With the U.S. Army now at 15 percent female, and more women providing supporting roles in combat zones, female vets are becoming homeless at a faster rate than men, said Department of Veterans Affairs spokesman Pete Dougherty. Conservative estimates count about 131,000 homeless veterans in the United States, most of them from the Vietnam War era. The VA has pinpointed 3,717 homeless veterans of Iraq and Afghanistan, but the nationwide total could be as many as twice that — about 7,400, he said. The VA estimates about 10 percent of all homeless veterans are women, making the estimated number of homeless Iraq-Afghanistan female veterans about 740. Dougherty said that number is rising. Peacock blames her PTSD on many incidents during her time in the military, including “a bunch of small near misses, like sniper fire on a convoy, and waiting for somebody to throw an IED over, and the constant fear that I’m going to die.” She also says she was raped by a noncommissioned officer while deployed in South Korea in 2001. She said that on the advice of a soldier who outranked her, she never officially reported the rape. “He said if you tell, they’re going to put you on trial and make you look like a party girl,” she said. Peacock said the Army reached out to her to investigate the rape accusation, but she refused to cooperate because she didn’t think the investigation would do any good. CNN.com contacted the Army about Peacock’s story and has not yet received an official response to her allegations. Known in the ranks as MST, military sexual trauma is another factor homeless advocates point to as a possible cause for PTSD.
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To fight the problem, some communities are developing outreach systems to catch homeless women vets before they fall too far. Tracking veterans and determining early on when they’ve lost jobs and are about to lose their housing has met with some success, said Steve Berg, vice president of programs and policy at the National Alliance to End Homelessness. At-risk vets would get immediate assistance, said Berg, such as help negotiating with a landlord or finding a new job or short-term financial assistance. iReport.com: Ask a veteran about his or her greatest concerns Another idea that has had some success, according to Berg, is called the rapid rehousing approach — identifying veterans when they first show up at a homeless shelter. “If you help them get right back into housing, you get better results than if you let people stay homeless for a long time and then try to fix them,” Berg said. Now heading the VA is Eric Shinseki, the Army four-star general who retired in 2003, shortly after angering some Bush administration officials by telling a Senate panel that more troops were needed to pacify Iraq after the invasion. Shinseki has vowed to end homelessness among veterans within five years. Funds totaling $75 million from the VA and the Department of Housing and Urban Development in 2008 made vouchers available for 10,000 units of permanent housing for homeless vets in all 50 states. Shinseki has announced another $75 million in June aimed at providing another 10,000 homes. “They’re good programs,” Berg said, “but they don’t have a big enough capacity.” Theoretically, if $75 million a year gets 10,000 veterans off the streets and into homes, it could be possible to house all 131,000 homeless veterans with about $975 million, Dougherty said. The Senate is considering legislation to provide care and services for homeless veterans with children. Cosponsored by Sen. Patty Murray, D-Washington, the bill would authorize $50 million in VA special needs grants over five years. Peacock, who has no children herself, says she’s been sober for three years. Determined to “heal her demons,” she says she’s working on a 12-step addiction program and receiving hourlong sessions each week with a VA therapist. Peacock also said she takes part in a VA vocational rehabilitation program that has provided her with a dog she named GI Joe. “Well — his name was already Joe — I added the ‘GI,’ ” she laughed. Eventually, she plans to return to college, become a “transpersonal psychologist” and help others with PTSD. “It’s like spiritual psychology,” Peacock explained. “You explore your place in the world and your place in life.”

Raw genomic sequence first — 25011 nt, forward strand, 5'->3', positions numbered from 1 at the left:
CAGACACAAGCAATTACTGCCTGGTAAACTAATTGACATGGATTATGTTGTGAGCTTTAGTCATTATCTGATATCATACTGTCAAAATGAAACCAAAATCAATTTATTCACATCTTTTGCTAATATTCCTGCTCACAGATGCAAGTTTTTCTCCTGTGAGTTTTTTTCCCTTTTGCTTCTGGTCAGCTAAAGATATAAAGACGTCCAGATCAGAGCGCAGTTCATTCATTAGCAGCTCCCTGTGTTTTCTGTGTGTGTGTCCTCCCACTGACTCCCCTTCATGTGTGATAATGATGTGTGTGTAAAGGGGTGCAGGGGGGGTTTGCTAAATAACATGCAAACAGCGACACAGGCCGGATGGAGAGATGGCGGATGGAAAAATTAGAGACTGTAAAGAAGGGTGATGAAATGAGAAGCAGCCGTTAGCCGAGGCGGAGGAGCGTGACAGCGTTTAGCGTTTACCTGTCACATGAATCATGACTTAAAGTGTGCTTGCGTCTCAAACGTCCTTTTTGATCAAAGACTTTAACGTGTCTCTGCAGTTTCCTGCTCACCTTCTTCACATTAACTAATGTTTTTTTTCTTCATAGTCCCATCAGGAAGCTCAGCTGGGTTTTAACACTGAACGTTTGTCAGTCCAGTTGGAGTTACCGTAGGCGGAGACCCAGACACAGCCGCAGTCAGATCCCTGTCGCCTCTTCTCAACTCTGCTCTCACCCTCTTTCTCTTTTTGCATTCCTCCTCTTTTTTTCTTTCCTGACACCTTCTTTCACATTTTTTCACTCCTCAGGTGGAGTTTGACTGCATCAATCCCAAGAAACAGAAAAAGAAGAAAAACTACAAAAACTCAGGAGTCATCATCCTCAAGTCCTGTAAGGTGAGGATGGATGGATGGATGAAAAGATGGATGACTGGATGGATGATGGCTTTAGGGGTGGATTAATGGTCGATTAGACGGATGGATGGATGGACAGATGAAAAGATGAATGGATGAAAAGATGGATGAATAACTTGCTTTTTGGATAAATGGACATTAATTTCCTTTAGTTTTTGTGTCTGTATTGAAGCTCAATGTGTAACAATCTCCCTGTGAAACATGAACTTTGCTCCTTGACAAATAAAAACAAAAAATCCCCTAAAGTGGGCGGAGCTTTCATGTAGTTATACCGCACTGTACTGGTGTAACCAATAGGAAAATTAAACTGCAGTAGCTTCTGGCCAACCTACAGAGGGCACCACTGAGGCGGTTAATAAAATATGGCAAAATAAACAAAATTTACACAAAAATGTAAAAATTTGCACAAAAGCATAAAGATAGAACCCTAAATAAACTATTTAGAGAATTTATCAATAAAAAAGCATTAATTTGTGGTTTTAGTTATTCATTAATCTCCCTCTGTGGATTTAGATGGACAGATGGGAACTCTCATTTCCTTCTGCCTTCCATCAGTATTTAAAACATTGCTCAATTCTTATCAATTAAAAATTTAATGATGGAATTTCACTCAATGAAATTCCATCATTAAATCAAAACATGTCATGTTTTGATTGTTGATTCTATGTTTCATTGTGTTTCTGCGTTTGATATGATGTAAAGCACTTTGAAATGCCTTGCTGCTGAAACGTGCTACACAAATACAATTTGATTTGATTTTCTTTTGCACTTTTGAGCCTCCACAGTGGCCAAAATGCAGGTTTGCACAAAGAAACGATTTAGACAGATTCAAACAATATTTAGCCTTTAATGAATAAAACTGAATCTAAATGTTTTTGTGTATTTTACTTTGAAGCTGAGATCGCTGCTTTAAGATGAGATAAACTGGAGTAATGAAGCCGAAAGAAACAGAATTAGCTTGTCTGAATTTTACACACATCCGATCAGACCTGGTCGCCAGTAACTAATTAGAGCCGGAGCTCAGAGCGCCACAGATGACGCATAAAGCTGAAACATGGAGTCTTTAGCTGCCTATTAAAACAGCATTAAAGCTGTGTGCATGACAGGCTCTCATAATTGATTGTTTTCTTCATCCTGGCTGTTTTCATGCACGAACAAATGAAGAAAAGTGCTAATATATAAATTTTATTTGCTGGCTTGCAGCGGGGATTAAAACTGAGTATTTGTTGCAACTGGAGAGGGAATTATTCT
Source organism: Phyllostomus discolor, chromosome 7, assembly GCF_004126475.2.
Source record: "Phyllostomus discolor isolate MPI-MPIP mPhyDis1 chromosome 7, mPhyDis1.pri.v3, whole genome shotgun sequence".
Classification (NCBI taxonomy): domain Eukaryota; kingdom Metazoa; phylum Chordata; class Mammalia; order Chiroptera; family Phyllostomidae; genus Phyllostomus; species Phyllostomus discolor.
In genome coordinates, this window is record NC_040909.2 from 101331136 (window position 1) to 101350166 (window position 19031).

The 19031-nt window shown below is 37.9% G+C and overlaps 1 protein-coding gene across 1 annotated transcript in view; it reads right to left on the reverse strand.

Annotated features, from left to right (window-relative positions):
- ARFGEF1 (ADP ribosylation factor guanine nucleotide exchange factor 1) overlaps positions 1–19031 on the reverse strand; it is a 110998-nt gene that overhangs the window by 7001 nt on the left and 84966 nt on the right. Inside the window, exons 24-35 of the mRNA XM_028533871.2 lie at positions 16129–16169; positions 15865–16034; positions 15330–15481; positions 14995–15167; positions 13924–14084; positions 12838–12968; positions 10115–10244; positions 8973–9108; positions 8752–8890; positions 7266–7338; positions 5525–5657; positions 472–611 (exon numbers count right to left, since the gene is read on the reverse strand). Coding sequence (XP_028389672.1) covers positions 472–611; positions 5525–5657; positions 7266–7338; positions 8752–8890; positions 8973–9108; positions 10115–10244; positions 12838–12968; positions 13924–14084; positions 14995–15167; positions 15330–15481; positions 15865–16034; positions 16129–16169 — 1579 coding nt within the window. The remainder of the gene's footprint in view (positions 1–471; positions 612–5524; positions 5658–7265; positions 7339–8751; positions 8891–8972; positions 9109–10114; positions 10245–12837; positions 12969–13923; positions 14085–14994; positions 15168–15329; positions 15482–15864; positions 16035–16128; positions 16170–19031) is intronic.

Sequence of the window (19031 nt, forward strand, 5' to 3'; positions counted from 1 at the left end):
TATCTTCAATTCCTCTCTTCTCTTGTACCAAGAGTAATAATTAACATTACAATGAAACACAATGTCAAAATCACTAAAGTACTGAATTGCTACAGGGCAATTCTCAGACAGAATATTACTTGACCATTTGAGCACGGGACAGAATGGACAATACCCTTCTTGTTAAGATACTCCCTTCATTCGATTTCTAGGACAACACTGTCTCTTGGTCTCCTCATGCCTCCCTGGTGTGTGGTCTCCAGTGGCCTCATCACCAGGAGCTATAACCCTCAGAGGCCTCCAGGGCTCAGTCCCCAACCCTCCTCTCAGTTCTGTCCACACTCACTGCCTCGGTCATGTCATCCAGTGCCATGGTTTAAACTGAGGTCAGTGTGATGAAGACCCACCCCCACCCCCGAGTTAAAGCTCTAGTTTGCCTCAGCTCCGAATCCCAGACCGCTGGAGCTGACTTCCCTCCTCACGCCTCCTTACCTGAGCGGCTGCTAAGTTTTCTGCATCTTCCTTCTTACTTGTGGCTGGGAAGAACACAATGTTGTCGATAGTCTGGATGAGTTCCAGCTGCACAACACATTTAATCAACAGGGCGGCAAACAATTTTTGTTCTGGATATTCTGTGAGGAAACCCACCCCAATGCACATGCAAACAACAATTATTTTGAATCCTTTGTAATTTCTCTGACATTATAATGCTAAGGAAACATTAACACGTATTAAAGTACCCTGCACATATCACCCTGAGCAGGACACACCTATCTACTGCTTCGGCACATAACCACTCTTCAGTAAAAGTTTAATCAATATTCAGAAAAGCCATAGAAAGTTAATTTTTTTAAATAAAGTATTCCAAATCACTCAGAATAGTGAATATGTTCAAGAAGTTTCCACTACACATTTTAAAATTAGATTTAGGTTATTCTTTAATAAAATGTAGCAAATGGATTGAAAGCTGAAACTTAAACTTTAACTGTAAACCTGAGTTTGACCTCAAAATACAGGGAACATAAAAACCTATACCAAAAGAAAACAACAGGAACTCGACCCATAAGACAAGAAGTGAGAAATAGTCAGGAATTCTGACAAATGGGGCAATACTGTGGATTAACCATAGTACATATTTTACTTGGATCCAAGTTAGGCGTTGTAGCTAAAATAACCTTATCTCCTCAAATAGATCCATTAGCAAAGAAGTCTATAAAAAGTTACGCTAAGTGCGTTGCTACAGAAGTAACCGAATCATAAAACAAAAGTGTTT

Her plan is “to save myself first, and then I can help somebody else.” “I’m getting there,” Peacock said. “It’s kind of slow, but I’m clean and sober and I have a new support circle and I’m in my hometown again. It’s definitely better, and I’m not done yet.”